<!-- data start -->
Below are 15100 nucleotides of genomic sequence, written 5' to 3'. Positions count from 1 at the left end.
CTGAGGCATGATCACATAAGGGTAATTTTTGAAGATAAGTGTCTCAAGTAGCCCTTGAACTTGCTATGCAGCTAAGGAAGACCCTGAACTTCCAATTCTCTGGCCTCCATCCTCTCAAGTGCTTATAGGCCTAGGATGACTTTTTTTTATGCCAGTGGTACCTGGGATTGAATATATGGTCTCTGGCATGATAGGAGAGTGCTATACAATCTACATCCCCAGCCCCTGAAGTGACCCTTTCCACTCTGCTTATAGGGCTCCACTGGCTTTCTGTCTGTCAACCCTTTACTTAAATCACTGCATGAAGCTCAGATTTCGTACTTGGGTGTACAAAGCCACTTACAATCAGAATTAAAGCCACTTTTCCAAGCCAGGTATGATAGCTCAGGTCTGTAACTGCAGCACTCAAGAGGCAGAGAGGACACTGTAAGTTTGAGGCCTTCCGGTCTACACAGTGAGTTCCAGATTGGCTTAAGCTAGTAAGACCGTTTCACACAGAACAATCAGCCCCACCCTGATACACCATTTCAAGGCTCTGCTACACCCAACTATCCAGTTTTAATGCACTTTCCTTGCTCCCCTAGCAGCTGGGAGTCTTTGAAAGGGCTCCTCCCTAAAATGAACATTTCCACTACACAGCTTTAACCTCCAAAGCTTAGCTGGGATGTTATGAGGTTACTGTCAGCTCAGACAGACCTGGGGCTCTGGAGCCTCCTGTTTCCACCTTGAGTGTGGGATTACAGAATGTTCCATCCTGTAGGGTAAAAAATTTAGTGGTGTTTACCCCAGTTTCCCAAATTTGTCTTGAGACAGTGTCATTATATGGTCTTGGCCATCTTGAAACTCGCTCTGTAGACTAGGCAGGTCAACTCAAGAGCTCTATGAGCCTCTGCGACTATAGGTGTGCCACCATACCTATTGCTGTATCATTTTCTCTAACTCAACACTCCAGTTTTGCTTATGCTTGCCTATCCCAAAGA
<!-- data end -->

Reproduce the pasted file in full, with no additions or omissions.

Below are 15100 nucleotides of genomic sequence, written 5' to 3'. Positions count from 1 at the left end.
CTGAGGCATGATCACATAAGGGTAATTTTTGAAGATAAGTGTCTCAAGTAGCCCTTGAACTTGCTATGCAGCTAAGGAAGACCCTGAACTTCCAATTCTCTGGCCTCCATCCTCTCAAGTGCTTATAGGCCTAGGATGACTTTTTTTTATGCCAGTGGTACCTGGGATTGAATATATGGTCTCTGGCATGATAGGAGAGTGCTATACAATCTACATCCCCAGCCCCTGAAGTGACCCTTTCCACTCTGCTTATAGGGCTCCACTGGCTTTCTGTCTGTCAACCCTTTACTTAAATCACTGCATGAAGCTCAGATTTCGTACTTGGGTGTACAAAGCCACTTACAATCAGAATTAAAGCCACTTTTCCAAGCCAGGTATGATAGCTCAGGTCTGTAACTGCAGCACTCAAGAGGCAGAGAGGACACTGTAAGTTTGAGGCCTTCCGGTCTACACAGTGAGTTCCAGATTGGCTTAAGCTAGTAAGACCGTTTCACACAGAACAATCAGCCCCACCCTGATACACCATTTCAAGGCTCTGCTACACCCAACTATCCAGTTTTAATGCACTTTCCTTGCTCCCCTAGCAGCTGGGAGTCTTTGAAAGGGCTCCTCCCTAAAATGAACATTTCCACTACACAGCTTTAACCTCCAAAGCTTAGCTGGGATGTTATGAGGTTACTGTCAGCTCAGACAGACCTGGGGCTCTGGAGCCTCCTGTTTCCACCTTGAGTGTGGGATTACAGAATGTTCCATCCTGTAGGGTAAAAAATTTAGTGGTGTTTACCCCAGTTTCCCAAATTTGTCTTGAGACAGTGTCATTATATGGTCTTGGCCATCTTGAAACTCGCTCTGTAGACTAGGCAGGTCAACTCAAGAGCTCTATGAGCCTCTGCGACTATAGGTGTGCCACCATACCTATTGCTGTATCATTTTCTCTAACTCAACACTCCAGTTTTGCTTATGCTTGCCTATCCCAAAGA